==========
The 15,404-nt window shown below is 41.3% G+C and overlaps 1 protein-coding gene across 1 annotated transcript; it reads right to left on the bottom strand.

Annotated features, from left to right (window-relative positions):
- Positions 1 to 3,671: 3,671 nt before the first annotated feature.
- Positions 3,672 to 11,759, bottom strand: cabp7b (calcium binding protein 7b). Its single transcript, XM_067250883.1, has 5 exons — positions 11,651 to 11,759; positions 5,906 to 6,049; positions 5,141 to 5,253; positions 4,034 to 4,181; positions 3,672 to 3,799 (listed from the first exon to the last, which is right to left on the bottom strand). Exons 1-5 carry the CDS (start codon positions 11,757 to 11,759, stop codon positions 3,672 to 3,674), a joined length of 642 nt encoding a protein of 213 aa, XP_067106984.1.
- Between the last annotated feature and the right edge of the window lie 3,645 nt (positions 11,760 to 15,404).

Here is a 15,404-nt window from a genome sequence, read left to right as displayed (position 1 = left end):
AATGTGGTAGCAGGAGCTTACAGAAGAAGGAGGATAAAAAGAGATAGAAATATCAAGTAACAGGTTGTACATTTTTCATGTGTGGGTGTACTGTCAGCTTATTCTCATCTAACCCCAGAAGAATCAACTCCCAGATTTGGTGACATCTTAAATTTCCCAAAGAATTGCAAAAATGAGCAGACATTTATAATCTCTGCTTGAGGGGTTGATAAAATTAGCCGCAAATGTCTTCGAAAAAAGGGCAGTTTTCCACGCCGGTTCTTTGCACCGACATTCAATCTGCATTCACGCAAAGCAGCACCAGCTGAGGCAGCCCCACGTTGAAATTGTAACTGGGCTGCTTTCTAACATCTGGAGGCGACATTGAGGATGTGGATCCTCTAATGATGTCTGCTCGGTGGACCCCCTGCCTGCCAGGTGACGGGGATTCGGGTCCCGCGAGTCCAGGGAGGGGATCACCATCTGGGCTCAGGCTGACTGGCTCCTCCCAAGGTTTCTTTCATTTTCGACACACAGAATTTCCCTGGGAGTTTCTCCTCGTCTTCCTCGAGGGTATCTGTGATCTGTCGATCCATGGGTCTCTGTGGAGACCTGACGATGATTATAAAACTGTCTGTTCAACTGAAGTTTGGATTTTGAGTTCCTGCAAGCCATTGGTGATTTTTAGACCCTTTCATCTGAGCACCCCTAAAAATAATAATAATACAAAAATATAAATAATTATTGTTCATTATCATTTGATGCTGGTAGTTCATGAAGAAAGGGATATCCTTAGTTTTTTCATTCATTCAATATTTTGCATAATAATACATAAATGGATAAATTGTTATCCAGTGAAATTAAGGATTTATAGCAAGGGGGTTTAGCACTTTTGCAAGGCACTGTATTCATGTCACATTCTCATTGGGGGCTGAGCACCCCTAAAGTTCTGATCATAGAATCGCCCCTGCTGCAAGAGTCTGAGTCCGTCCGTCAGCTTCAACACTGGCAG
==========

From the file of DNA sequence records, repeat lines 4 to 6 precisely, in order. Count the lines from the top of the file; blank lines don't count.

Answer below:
- Positions 3,672 to 11,759, bottom strand: cabp7b (calcium binding protein 7b). Its single transcript, XM_067250883.1, has 5 exons — positions 11,651 to 11,759; positions 5,906 to 6,049; positions 5,141 to 5,253; positions 4,034 to 4,181; positions 3,672 to 3,799 (listed from the first exon to the last, which is right to left on the bottom strand). Exons 1-5 carry the CDS (start codon positions 11,757 to 11,759, stop codon positions 3,672 to 3,674), a joined length of 642 nt encoding a protein of 213 aa, XP_067106984.1.
- Between the last annotated feature and the right edge of the window lie 3,645 nt (positions 11,760 to 15,404).

Here is a 15,404-nt window from a genome sequence, read left to right as displayed (position 1 = left end):